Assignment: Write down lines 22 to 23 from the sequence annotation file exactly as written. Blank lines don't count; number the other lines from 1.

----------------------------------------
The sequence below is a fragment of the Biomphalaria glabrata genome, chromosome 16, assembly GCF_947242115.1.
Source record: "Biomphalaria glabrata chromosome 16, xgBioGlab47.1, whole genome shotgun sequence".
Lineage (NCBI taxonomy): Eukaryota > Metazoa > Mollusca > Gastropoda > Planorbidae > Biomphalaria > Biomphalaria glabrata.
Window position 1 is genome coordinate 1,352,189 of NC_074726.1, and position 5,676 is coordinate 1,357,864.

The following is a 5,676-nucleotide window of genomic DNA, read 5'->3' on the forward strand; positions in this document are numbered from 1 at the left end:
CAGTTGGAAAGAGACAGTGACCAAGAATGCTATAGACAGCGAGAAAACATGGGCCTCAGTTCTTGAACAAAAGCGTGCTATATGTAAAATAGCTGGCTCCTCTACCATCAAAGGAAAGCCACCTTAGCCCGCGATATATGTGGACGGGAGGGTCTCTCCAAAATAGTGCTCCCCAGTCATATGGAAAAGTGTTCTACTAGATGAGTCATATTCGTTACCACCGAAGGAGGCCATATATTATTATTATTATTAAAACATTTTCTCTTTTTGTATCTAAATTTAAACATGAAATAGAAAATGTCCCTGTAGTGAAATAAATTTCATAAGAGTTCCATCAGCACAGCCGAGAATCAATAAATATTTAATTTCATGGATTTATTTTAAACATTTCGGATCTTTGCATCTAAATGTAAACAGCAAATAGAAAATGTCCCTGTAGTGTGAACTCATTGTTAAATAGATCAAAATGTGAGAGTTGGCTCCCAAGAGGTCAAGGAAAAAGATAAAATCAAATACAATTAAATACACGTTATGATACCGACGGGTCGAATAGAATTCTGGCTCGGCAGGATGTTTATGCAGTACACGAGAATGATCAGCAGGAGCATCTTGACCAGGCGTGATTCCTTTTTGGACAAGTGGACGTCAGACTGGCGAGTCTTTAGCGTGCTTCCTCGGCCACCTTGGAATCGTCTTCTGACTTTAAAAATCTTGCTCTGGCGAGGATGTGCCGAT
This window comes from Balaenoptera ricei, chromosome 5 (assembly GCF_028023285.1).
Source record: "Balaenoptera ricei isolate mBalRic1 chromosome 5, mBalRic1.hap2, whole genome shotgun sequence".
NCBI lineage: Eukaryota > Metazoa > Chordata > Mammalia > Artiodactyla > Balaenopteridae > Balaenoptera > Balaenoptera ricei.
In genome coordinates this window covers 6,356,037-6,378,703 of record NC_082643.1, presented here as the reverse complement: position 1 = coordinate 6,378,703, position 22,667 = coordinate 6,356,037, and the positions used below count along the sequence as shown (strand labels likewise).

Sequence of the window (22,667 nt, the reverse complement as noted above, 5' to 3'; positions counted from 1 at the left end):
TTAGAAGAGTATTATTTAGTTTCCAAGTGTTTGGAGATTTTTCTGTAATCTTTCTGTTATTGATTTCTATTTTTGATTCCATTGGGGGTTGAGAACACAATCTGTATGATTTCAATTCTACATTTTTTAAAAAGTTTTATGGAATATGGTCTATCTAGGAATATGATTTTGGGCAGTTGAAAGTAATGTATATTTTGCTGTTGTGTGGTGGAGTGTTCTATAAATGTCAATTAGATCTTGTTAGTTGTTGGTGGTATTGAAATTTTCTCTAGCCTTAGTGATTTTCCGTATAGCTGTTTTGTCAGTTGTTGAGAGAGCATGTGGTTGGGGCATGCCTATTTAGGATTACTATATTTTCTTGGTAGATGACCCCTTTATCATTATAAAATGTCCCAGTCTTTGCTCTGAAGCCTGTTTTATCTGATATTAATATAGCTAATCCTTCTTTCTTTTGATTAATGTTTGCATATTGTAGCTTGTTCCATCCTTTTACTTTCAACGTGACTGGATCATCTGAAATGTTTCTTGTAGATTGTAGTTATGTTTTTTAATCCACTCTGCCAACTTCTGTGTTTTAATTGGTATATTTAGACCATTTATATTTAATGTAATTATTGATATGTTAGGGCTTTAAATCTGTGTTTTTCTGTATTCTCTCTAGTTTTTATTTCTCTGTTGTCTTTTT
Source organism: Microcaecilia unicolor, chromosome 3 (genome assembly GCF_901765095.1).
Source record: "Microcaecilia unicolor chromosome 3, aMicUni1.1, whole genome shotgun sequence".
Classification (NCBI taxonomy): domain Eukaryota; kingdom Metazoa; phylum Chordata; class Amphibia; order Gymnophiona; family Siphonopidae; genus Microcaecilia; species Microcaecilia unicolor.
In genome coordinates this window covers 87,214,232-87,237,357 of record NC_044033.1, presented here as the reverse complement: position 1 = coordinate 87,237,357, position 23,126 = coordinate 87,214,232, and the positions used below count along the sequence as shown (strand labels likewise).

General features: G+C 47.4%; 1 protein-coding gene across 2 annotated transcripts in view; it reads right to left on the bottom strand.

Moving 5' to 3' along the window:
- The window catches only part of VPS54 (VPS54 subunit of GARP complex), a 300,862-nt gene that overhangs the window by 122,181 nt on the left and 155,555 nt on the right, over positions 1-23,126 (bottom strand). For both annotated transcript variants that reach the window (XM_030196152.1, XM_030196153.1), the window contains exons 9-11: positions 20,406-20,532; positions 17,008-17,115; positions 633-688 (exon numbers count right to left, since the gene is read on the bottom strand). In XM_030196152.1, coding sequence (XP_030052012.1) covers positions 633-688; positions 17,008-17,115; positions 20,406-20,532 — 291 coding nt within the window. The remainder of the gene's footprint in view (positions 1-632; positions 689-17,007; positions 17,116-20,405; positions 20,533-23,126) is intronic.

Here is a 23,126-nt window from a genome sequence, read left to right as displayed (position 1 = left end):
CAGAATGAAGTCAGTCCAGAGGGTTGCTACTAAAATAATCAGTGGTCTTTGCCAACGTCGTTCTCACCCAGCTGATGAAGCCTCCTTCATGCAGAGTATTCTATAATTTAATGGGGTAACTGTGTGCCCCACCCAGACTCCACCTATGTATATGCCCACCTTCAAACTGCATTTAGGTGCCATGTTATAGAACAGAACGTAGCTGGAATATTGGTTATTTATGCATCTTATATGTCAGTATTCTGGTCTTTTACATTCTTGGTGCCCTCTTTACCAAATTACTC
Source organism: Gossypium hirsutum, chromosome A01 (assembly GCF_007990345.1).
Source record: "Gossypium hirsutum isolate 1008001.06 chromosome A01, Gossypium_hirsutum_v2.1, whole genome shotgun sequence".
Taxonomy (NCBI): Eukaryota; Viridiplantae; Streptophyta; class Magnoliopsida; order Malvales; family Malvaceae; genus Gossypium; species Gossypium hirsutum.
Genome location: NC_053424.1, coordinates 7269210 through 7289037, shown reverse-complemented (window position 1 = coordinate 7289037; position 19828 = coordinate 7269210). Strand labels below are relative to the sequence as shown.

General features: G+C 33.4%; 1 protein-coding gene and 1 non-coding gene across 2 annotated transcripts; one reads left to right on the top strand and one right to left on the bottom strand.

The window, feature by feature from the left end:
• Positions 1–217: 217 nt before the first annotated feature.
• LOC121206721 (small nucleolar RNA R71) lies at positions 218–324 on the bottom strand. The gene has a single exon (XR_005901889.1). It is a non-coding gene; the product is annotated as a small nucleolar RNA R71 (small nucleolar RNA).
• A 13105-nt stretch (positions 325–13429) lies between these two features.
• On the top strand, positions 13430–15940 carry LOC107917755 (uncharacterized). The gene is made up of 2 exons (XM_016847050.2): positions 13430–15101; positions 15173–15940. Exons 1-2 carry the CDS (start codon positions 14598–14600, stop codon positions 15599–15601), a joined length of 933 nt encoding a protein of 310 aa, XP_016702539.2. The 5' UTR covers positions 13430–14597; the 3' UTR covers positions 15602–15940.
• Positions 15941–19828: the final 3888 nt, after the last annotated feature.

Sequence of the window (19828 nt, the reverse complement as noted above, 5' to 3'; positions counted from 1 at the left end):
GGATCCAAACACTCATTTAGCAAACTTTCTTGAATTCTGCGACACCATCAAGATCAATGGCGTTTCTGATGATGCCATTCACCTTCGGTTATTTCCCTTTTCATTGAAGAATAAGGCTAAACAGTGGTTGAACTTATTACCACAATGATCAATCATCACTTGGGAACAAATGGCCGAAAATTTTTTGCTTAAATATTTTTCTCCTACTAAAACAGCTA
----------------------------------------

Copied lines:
Source organism: Gossypium hirsutum, chromosome A01 (assembly GCF_007990345.1).
Source record: "Gossypium hirsutum isolate 1008001.06 chromosome A01, Gossypium_hirsutum_v2.1, whole genome shotgun sequence".